The 'Negotiated Approach' in Indonesia
In spite of its abundant water resources, Indonesia faces a water crisis due to poor management and a lack of community participation, law enforcement, and integrated planning. This leads to water pollution, water shortage, and increased damage from disasters, excessive forest conversion and river bank degradation, biodiversity extinction, uncontrolled mining, etc. The Negotiated Approach in Indonesia aims to enable local environmental NGOs to become well informed, professional organizations that are able to bridge the gap between local community concerns and initiatives and plans and policies that are often formulated behind desks in formal offices.
Working with riverine communities in Indonesia
Our work in Indonesia has a twofold focus:
1) Empower local communities and their representative NGOs to address community concerns in water management in (sub) river basins.
Part of the Negotiated Approach is capacity building for local NGOs, often activist grassroots groups, and other actors in:
- Livelihoods and activity analysis (trends in harvests per year, fish catch per year, etc., income from other activities), including inequality within communities
- Institutional and legal analysis for Integrated Water Resources Management (IWRM): to place community livelihoods within the context of IWRM policies and decisions
- Identifying solutions where local communities, government and private sector cooperate to improve community health and income, for example by developing drinking water and sanitation projects.
2) Water governance and the institutional side of water. River basins and catchment areas are part of the political and legislative domain.
Part of the NA is to assess:
- If safeguards for human rights are in place
- If mechanisms for fair play and equity in the distribution of benefits, sharing costs and social-economical burdens are put in place
- If institutions and regulations are in place that facilitate community involvement in water resources management
- The administrative and other strengths of local institutions
ROLE OF BOTH ENDS
IndoWaterCoP – a lobby and advocacy platform
To address the Indonesian water crisis, Both ENDS and 4 Indonesian civil society initiated IndoWater Community of Practice on December 3rd 2014. IndoWaterCoP is born out of concern that implementation of Indonesian water resource management is failing and aims to assist Indonesian government to improve its performance. Shortcomings identified are, amongst others: top-down implementation; lack of community involvement, mechanisms to safeguard community rights, transparency and coordination among institutions.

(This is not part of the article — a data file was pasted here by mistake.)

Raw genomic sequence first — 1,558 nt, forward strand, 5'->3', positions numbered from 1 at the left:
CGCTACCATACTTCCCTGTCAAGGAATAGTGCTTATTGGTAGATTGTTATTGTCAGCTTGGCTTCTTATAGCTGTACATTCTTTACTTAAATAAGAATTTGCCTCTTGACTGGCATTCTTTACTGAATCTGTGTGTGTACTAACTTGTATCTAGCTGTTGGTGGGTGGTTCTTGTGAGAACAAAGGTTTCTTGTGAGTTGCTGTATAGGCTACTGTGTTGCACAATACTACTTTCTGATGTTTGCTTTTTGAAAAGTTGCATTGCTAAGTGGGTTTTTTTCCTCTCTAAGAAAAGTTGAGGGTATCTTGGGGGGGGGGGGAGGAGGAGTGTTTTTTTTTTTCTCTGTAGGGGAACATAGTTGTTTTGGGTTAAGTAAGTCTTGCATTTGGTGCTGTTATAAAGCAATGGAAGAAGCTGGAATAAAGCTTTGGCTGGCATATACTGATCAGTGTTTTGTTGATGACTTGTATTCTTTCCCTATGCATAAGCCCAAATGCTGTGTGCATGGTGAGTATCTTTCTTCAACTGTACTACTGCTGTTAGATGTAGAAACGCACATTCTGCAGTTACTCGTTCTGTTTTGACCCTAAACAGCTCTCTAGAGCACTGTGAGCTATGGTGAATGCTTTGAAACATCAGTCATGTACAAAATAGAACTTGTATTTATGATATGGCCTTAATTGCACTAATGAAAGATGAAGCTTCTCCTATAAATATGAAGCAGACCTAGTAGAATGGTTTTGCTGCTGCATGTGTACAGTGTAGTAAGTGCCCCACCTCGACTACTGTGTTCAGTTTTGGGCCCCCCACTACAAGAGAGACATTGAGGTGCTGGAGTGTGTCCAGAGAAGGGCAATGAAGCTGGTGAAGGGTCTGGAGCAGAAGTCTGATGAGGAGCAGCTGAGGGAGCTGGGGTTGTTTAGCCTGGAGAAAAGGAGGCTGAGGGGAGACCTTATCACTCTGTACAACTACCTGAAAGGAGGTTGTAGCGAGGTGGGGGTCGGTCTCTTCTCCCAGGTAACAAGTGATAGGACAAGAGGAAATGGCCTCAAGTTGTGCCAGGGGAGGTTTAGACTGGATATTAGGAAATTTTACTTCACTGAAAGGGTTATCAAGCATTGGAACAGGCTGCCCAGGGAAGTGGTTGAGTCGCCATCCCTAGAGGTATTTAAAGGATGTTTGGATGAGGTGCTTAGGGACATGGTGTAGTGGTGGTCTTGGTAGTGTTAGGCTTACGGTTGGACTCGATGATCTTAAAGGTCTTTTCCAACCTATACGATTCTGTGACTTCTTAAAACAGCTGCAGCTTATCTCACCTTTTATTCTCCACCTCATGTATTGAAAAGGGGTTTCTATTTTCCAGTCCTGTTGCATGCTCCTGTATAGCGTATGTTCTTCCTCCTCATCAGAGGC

On 19 February 2015, Water Law no 7/2004 was annulled because it prioritizes private corporate interests vs. community interests, which conflicts with the Constitution. Law No. 7 was based on an IWRM approach and included possibilities for increased community involvement. Currently, a new Water law is being developed. This provides an ideal stage for NGO lobby and advocacy for: 1) real community involvement by advocating for a) taking decisions in water management by consensus at the lowest appropriate level, and b) implementation of the basic right to water, food and health; 2) maintaining the integrity and resilience of ecosystems, and 3) promoting transparency and accountability
Lobby and advocacy in NL
The Dutch water sector is very active in Indonesia. The Dutch government is historically involved in shaping the institutional framework for water management in Indonesia. Indonesia is a transition country in Dutch ODA: from an OS country to a trading partner. Dutch ODA and expertise is involved in the reform of the water sector, the revisions of the abovementioned new water law, and private sector development projects such as the development of ports and coastal protection projects.
Both ENDS and IndoWaterCoP call upon Dutch government to
1) support NGO initiatives that:
- Strengthen communities in asserting their basic right to water, food and clean environment (incl. health)
- enable communities to negotiate their interests and create an enabling environment for community participation
2) adhere to its socio-environmental standards in its water, health and food related policies
3) acknowledge the role of NGOs in monitoring social and environmentally sound Dutch private sector projects in Indonesia (PPPs; ECA’s, trade missions) and their adherence to Dutch and international socio-environmental standards (CSR policies, OECD standards, EIA, RSPO)
Publications by Telapak, with assistance from Both ENDS:
World Bank (Jakarta office)
Community of Change Alliance
BOTH ENDS CONTACTPERSONS
Christa Nooy Senior Program Officer Water and Indonesia Specialist
Recently partner organization Ecoton launched a multi-stakeholder agreement to support the establishment of a fish sanctuary area in the Surabaya River, East-Java.
For more information you can read this document.